Mike touched in passing on the glut of oil hitting the Gulf coast, and how other sources of oil could "displace" Bakken oil from east coast refineries. RBN Energy has talked about this at length for quite some time. But the capacity for light, sweet oil on the west coast will increase over the next few years. Having said that, I don't think folks understand to what degree the "flood" of new domestic oil will have on the market.

Mike did not mention the recent derailments and the safety alerts coming from the government. The emotional anxiety this will cause investors will result in share price volatility but it will be temporary. There are four pipelines that are particularly interesting and relevant to this discussion:
  • the Keystone XL 2.0 South will start flowing oil out of Cushing on January 22, 2014, but the huge influx of western Canadian heavy oil that was to replace it via the Keystone XL 2.0 North won't be on-line by 2016, if ever. There may be a reason that Harold Hamm has said the Keystone XL is no longer needed; 
  • the Killdeer-to-Dickinson pipeline will be on-line by the middle of this year;
  • the Enbridge Sandpiper project; this one won't be completed until 2016; in addition, I have some concerns whether it will be completed/delayed due to activist environmentalist concerns, but with the rail issues, the advantage may have turned in Enbridge's favor; and, 
  • the Double H pipeline from Dore, North Dakota, to Guernsey, Wyoming. I haven't seen anything on that recently; updates should be in the annual report, if nowhere else.
When takeaway capacity was first being talked about in the Bakken, the conversations only related to pipeline. Experts suggested that pipeline capacity would exceed Bakken production by this time (or at least that was my recollection). For various reasons, CBR has turned out to be more successful than anyone originally anticipated. But now with additional pipeline in place (locally, regionally, and nationally) recent CBR events might be less concerning than they otherwise might have been.

This Mike Filloon article is an excellent update. It will be linked as a favorite commentary at the sidebar at the right.

Oh, by the way, did you all see this in his opening paragraph: "... the Three Forks' four benches will produce significantly more resource than the middle Bakken." There are two story lines or two data points in that one short phrase. 

Three-Peat For NDSU; Boeing Union Votes Yes -- Just Barely

I could be wrong, but I think "three-peat" was coined by a native North Dakotan: Phil Jackson, but I could certainly be wrong. (Some may claim Mr Jackson as a native Montanan who moved to North Dakota, and that, too, would be true.)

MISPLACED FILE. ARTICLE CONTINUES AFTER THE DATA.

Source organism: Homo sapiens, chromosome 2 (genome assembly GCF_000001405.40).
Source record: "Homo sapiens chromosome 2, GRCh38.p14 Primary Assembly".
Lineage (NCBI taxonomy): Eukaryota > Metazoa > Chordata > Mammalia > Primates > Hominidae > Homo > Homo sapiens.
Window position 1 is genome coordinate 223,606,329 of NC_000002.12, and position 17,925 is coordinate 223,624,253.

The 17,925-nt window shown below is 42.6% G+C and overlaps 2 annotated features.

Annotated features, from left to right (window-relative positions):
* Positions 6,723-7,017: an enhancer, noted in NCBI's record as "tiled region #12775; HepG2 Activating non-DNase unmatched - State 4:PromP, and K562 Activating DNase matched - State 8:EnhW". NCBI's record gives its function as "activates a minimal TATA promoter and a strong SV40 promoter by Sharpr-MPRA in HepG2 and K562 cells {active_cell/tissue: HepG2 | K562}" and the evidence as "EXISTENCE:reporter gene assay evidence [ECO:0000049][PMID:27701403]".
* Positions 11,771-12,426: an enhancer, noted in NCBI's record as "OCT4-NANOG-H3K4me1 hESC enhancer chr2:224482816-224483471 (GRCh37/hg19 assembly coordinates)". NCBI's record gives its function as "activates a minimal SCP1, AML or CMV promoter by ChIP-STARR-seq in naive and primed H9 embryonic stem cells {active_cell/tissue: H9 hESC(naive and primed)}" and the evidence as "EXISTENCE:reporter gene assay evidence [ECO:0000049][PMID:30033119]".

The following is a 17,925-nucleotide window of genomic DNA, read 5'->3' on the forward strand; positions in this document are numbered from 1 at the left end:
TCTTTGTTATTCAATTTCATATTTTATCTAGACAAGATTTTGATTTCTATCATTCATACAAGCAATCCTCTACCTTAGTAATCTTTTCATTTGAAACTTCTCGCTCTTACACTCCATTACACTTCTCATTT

Be that as it may, a reader just sent me a note regarding same: North Dakota State University football rolled to a national title three-peat. FoxNews is reporting:
The North Dakota State Bison have taken ownership of the first Saturday in January, this year whipping Towson, 35-7, before a rocking 19,802 at Toyota Stadium to complete a perfect season and become the second FCS program to win a third straight national championship.

The top-ranked and top-seeded Bison (15-0) tied the 2005-07 Appalachian State teams with their third consecutive national championship, tied the FCS record with a 24th straight win and became the first unbeaten FCS champion since Marshall finished 15-0 in 1996.
Toyota Stadium is in Frisco, Texas.

And speaking of wins: Washington State won a big one today when a machinists' union voted to accept the Boeing contract which all but guarantees that the company will build the "777X" in Seattle. The Los Angeles Times is reporting:
By the slimmest of margins, aerospace giant Boeing Co.'s largest union approved a controversial contract proposal that cut benefits in exchange for decades of work in Puget Sound on a new jetliner.
The International Assn. of Machinists and Aerospace Workers District 751, which represents more than 31,000 Boeing workers in Washington state, voted 51% Friday in favor of a contract to build the 777X, a more fuel-efficient version of its wide-body jet.
It is the second time in two months that the union voted on a proposal by Boeing, the biggest private employer in the state with about 82,500 employees and a crucial part of the regional economy. Even though the local union leadership flatly turned the proposal down in December, the union's national leadership scheduled the Friday vote.
Some may be asking for a recount, looking for hanging ailerons.